"Matter!" he stammered, in the greatest apparent surprise, letting go
the tiller at the same moment, and falling forward into the bottom of
the boat - "matter - why, nothing is the - matter - going home - d - d - don't
you see?" The whole truth now flashed upon me. I flew to him and raised
him up. He was drunk - beastly drunk - he could no longer either stand,
speak, or see. His eyes were perfectly glazed; and as I let him go
in the extremity of my despair, he rolled like a mere log into the
bilge-water, from which I had lifted him. It was evident that, during
the evening, he had drunk far more than I suspected, and that his
conduct in bed had been the result of a highly-concentrated state of
intoxication - a state which, like madness, frequently enables the victim
to imitate the outward demeanour of one in perfect possession of his
senses. The coolness of the night air, however, had had its usual
effect - the mental energy began to yield before its influence - and the
confused perception which he no doubt then had of his perilous situation
had assisted in hastening the catastrophe. He was now thoroughly
insensible, and there was no probability that he would be otherwise for
many hours.

It is hardly possible to conceive the extremity of my terror. The fumes
of the wine lately taken had evaporated, leaving me doubly timid and
irresolute. I knew that I was altogether incapable of managing the
boat, and that a fierce wind and strong ebb tide were hurrying us to
destruction. A storm was evidently gathering behind us; we had neither
compass nor provisions; and it was clear that, if we held our present
course, we should be out of sight of land before daybreak. These
thoughts, with a crowd of others equally fearful, flashed through my
mind with a bewildering rapidity, and for some moments paralyzed me
beyond the possibility of making any exertion. The boat was going
through the water at a terrible rate - full before the wind - no reef in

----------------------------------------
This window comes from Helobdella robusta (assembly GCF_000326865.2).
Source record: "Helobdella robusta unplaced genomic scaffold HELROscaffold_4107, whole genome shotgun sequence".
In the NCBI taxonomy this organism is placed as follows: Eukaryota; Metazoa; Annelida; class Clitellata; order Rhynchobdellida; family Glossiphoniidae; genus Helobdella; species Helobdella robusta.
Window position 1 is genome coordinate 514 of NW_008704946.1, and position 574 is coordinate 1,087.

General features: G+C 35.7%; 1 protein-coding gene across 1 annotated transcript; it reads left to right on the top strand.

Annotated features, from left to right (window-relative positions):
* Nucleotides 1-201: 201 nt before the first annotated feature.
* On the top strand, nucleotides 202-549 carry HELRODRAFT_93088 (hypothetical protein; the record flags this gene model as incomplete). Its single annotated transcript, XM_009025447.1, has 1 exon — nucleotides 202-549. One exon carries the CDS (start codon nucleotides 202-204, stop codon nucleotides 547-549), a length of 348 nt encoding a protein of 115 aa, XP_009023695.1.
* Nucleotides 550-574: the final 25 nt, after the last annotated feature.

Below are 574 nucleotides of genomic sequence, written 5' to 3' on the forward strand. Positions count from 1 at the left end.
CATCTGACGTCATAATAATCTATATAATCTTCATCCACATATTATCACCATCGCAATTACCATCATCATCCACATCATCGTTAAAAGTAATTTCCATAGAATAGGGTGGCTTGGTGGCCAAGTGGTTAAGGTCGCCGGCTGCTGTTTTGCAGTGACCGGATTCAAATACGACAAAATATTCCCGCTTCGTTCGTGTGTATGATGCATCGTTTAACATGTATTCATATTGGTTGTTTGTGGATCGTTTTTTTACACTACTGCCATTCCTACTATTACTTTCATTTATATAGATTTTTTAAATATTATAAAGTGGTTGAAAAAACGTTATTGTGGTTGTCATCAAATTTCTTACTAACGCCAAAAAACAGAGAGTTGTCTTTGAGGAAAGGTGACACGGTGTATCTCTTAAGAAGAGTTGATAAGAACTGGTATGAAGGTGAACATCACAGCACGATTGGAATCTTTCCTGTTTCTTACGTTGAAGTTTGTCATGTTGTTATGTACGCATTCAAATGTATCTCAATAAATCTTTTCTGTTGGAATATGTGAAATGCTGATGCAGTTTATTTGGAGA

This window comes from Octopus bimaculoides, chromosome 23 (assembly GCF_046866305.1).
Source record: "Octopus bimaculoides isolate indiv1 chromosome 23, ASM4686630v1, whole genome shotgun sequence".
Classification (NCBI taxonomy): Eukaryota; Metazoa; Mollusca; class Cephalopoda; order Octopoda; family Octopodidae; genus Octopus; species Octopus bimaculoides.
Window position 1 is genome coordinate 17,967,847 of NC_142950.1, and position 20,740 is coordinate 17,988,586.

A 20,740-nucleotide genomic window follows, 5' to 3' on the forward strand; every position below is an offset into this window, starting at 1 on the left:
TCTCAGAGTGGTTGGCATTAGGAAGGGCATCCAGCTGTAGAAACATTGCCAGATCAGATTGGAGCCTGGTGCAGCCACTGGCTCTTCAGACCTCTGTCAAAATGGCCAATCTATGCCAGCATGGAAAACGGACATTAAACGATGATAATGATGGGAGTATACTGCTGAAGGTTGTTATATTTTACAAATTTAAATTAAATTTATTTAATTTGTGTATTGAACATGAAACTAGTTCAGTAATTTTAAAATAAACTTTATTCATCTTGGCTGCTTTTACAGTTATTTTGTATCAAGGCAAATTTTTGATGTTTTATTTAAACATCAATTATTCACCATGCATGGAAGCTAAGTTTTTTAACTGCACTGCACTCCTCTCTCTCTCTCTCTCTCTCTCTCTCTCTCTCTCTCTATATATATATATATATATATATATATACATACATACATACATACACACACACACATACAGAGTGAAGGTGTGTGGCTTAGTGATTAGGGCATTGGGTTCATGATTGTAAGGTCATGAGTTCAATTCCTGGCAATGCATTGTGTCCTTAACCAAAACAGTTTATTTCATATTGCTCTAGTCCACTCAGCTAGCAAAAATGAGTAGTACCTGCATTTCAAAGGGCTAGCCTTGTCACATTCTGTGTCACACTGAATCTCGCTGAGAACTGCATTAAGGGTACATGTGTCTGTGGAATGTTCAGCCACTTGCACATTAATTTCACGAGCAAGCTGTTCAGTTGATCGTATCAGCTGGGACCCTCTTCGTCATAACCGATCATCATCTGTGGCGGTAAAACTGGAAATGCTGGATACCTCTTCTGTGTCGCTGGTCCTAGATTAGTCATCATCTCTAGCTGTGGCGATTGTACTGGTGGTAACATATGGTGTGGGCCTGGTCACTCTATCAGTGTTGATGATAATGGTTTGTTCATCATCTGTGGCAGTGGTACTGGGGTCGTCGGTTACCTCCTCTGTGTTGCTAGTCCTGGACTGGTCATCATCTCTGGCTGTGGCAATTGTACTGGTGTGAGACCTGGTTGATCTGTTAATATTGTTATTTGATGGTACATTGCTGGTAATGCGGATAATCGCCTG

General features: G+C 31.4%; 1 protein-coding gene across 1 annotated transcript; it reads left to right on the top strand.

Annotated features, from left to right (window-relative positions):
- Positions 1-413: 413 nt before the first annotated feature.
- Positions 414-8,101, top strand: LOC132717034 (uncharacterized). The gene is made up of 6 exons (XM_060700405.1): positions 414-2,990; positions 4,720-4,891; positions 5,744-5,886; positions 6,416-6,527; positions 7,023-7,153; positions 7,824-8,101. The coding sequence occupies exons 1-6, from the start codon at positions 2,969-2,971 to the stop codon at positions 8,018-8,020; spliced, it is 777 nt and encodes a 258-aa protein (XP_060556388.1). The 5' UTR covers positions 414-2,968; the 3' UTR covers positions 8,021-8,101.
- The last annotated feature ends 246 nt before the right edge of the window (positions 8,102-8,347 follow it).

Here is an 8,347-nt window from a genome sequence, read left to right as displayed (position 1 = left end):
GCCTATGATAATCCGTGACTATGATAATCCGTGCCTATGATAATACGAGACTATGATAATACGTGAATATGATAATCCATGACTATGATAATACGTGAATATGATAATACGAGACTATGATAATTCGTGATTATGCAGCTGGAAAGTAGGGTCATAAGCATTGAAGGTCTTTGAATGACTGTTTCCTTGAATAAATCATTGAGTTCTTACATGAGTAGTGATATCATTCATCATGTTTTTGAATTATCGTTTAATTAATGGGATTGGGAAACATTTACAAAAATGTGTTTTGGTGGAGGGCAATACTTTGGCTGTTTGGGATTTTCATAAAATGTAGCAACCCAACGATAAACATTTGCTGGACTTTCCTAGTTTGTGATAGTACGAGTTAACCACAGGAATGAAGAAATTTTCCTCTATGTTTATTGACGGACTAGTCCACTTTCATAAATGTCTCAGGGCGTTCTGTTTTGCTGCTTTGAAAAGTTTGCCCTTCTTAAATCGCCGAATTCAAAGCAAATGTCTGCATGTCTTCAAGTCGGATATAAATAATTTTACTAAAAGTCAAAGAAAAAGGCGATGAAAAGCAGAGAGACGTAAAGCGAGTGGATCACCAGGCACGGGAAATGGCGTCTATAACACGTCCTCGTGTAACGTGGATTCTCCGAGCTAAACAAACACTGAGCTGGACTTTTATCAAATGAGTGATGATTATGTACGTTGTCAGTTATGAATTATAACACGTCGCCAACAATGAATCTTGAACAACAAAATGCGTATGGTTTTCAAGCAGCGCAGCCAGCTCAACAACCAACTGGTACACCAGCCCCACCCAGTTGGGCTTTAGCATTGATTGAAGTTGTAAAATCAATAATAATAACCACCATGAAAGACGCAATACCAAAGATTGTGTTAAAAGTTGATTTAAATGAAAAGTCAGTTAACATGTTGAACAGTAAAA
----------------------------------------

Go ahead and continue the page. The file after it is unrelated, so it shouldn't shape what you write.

either jib or mainsail - running her bows completely under the foam. It
was a thousand wonders she did not broach to - Augustus having let go
the tiller, as I said before, and I being too much agitated to think of
taking it myself. By good luck, however, she kept steady, and gradually
I recovered some degree of presence of mind. Still the wind was
increasing fearfully, and whenever we rose from a plunge forward, the
sea behind fell combing over our counter, and deluged us with water. I
was so utterly benumbed, too, in every limb, as to be nearly unconscious
of sensation. At length I summoned up the resolution of despair,
and rushing to the mainsail let it go by the run. As might have been
expected, it flew over the bows, and, getting drenched with water,
carried away the mast short off by the board. This latter accident alone
saved me from instant destruction. Under the jib only, I now boomed
along before the wind, shipping heavy seas occasionally over the
counter, but relieved from the terror of immediate death. I took the
helm, and breathed with greater freedom as I found that there yet
remained to us a chance of ultimate escape. Augustus still lay senseless
in the bottom of the boat; and as there was imminent danger of his
drowning (the water being nearly a foot deep just where he fell), I
contrived to raise him partially up, and keep him in a sitting position,
by passing a rope round his waist, and lashing it to a ringbolt in the
deck of the cuddy. Having thus arranged every thing as well as I could